— Casual Score: 0
Eight Off is a form of patience, named after its employment of eight cells, played with one deck of playing cards. The object of the game is to move all the cards into the foundations.
The cards are dealt, face up, into eight columns (or piles) of six cards each. (These eight columns make up the tableau.) The remaining four cards go into the first four cells. When dealt, the table should bear some resemblance to the picture on the right, although a layout with the cells on the left and the foundations at the top is another option.
The eight slots along the top of the picture represent the cells. These cells can be used to temporarily store any available card from the table. Four of the cells are filled at the beginning of the game.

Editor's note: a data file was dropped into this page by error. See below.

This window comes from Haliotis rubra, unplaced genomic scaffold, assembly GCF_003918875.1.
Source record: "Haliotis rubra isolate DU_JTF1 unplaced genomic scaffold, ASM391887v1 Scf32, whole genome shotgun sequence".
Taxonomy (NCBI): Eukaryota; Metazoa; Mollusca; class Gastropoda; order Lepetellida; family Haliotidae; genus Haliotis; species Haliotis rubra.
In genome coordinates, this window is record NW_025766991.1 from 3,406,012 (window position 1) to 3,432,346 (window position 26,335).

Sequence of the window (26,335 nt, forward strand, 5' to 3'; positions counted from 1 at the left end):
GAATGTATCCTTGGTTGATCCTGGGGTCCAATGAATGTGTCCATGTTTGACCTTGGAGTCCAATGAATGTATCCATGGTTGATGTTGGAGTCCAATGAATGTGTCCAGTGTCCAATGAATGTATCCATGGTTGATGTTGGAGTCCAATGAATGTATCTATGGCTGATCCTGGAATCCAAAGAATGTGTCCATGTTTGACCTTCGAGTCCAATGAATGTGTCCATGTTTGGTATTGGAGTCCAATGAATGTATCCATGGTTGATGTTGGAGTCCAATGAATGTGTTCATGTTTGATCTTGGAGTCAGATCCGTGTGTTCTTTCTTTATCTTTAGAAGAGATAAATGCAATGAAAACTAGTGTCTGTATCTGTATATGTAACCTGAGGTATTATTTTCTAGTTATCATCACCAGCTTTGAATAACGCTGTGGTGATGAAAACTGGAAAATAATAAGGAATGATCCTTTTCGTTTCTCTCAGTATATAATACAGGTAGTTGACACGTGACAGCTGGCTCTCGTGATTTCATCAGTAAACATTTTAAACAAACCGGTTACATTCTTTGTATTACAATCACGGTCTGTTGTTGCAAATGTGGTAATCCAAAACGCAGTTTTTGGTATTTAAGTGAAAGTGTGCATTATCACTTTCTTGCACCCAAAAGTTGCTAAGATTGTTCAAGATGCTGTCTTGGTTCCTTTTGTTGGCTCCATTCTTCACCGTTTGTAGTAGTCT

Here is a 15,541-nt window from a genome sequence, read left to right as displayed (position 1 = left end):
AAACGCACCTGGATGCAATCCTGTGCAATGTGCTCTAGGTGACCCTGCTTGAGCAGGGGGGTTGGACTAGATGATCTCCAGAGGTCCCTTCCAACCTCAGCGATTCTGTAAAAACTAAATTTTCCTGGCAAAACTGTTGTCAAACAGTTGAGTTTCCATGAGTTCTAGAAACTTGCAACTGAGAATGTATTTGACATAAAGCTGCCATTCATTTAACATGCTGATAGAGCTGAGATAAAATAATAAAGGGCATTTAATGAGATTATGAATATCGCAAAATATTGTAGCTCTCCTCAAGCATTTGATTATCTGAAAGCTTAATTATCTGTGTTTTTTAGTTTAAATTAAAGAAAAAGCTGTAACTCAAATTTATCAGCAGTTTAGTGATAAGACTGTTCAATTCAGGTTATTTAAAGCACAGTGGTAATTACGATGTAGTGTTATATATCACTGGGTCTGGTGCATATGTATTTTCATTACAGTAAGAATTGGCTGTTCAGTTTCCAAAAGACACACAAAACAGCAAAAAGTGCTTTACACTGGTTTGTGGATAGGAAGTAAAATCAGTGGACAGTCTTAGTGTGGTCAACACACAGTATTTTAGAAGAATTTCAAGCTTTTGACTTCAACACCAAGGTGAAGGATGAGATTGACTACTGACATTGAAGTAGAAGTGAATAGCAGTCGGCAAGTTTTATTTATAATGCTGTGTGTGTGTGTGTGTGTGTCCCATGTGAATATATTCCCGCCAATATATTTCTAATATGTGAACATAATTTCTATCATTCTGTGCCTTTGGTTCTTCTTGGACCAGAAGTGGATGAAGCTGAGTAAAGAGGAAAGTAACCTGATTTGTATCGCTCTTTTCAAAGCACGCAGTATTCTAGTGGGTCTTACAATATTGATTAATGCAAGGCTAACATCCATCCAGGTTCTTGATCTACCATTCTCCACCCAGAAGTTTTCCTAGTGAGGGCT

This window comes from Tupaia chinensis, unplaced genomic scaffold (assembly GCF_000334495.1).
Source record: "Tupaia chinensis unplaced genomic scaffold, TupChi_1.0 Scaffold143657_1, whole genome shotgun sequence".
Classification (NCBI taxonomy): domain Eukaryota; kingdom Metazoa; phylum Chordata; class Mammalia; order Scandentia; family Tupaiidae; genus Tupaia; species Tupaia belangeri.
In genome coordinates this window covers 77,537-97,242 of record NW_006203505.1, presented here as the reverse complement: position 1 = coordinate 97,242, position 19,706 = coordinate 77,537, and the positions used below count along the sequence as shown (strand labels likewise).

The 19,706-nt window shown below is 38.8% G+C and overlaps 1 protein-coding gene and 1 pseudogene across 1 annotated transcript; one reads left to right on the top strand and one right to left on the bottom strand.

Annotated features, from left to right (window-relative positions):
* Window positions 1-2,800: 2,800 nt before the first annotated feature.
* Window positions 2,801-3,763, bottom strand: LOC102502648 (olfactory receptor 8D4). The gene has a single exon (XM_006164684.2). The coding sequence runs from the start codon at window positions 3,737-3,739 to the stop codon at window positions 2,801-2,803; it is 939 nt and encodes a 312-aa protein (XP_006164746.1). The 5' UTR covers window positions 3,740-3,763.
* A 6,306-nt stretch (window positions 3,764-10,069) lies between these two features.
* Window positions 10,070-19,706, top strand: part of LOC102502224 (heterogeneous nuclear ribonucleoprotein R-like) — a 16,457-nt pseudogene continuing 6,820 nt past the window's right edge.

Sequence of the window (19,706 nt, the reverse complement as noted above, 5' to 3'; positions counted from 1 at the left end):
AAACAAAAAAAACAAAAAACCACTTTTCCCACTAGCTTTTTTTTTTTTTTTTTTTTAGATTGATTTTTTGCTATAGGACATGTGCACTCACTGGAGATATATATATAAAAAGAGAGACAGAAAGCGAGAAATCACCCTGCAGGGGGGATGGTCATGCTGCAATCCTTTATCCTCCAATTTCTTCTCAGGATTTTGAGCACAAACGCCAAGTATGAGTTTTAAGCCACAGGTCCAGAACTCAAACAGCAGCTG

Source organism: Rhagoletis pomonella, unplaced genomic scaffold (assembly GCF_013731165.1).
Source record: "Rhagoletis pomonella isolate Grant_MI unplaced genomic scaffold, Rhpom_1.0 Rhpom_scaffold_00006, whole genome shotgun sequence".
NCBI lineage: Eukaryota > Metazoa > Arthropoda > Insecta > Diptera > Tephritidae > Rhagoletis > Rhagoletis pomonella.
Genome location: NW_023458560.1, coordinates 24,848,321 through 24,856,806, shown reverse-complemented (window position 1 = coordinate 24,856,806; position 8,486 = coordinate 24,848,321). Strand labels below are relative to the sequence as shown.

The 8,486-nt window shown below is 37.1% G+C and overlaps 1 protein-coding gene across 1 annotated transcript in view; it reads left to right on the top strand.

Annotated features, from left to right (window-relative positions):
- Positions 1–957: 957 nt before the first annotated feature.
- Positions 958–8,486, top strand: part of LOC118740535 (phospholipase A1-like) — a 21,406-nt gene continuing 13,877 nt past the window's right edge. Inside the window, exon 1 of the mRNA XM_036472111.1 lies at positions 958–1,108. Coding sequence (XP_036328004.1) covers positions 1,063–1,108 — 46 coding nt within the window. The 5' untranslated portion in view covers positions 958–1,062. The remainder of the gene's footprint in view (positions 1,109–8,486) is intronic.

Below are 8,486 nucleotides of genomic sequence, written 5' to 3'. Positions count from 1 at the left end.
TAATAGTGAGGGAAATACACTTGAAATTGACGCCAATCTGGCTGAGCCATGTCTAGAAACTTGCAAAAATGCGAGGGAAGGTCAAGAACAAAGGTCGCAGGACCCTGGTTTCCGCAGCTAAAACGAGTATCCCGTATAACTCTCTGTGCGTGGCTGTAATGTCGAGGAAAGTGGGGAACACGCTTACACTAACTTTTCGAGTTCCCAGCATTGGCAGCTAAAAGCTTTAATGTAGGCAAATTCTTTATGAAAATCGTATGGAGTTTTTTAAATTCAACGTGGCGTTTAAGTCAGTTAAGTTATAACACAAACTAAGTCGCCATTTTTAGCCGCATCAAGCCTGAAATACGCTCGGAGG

The four slots along the right of the tableau represent the four foundations. These are meant to be built up in suit from Ace to King.
The tableau piles are where most of the game play occurs. The cards are all face up, and are built down by suit. Empty piles may be filled only by a King.
Technically, one may only move the cards between columns one at a time; however, the presence of a free cell essentially increases the number of cards that can be moved. (e.g., if there are three open cells, four cards can be moved at once—one for each cell, and the one that can always be moved.)